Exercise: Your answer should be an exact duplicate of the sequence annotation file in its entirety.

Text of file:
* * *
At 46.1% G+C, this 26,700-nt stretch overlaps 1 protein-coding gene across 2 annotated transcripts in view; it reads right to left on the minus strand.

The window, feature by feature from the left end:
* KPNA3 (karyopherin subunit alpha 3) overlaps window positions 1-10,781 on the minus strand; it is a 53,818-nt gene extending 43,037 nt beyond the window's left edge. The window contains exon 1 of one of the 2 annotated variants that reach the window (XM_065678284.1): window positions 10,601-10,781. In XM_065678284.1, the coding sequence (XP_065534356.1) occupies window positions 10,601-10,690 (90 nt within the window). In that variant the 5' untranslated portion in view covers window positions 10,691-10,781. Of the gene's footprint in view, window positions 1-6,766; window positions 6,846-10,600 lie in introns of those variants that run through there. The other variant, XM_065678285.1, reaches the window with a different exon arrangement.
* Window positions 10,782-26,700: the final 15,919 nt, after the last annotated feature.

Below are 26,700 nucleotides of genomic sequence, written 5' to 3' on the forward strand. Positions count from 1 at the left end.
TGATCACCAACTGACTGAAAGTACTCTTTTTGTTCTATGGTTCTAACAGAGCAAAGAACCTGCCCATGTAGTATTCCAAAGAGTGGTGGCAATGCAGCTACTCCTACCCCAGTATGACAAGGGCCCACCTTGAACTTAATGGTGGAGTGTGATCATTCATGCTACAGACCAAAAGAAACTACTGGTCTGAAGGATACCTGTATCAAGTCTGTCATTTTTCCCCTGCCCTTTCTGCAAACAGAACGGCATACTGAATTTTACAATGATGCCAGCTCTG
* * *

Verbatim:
At 46.1% G+C, this 26,700-nt stretch overlaps 1 protein-coding gene across 2 annotated transcripts in view; it reads right to left on the minus strand.

The window, feature by feature from the left end:
* KPNA3 (karyopherin subunit alpha 3) overlaps window positions 1-10,781 on the minus strand; it is a 53,818-nt gene extending 43,037 nt beyond the window's left edge. The window contains exon 1 of one of the 2 annotated variants that reach the window (XM_065678284.1): window positions 10,601-10,781. In XM_065678284.1, the coding sequence (XP_065534356.1) occupies window positions 10,601-10,690 (90 nt within the window). In that variant the 5' untranslated portion in view covers window positions 10,691-10,781. Of the gene's footprint in view, window positions 1-6,766; window positions 6,846-10,600 lie in introns of those variants that run through there. The other variant, XM_065678285.1, reaches the window with a different exon arrangement.
* Window positions 10,782-26,700: the final 15,919 nt, after the last annotated feature.

Below are 26,700 nucleotides of genomic sequence, written 5' to 3' on the forward strand. Positions count from 1 at the left end.
TGATCACCAACTGACTGAAAGTACTCTTTTTGTTCTATGGTTCTAACAGAGCAAAGAACCTGCCCATGTAGTATTCCAAAGAGTGGTGGCAATGCAGCTACTCCTACCCCAGTATGACAAGGGCCCACCTTGAACTTAATGGTGGAGTGTGATCATTCATGCTACAGACCAAAAGAAACTACTGGTCTGAAGGATACCTGTATCAAGTCTGTCATTTTTCCCCTGCCCTTTCTGCAAACAGAACGGCATACTGAATTTTACAATGATGCCAGCTCTG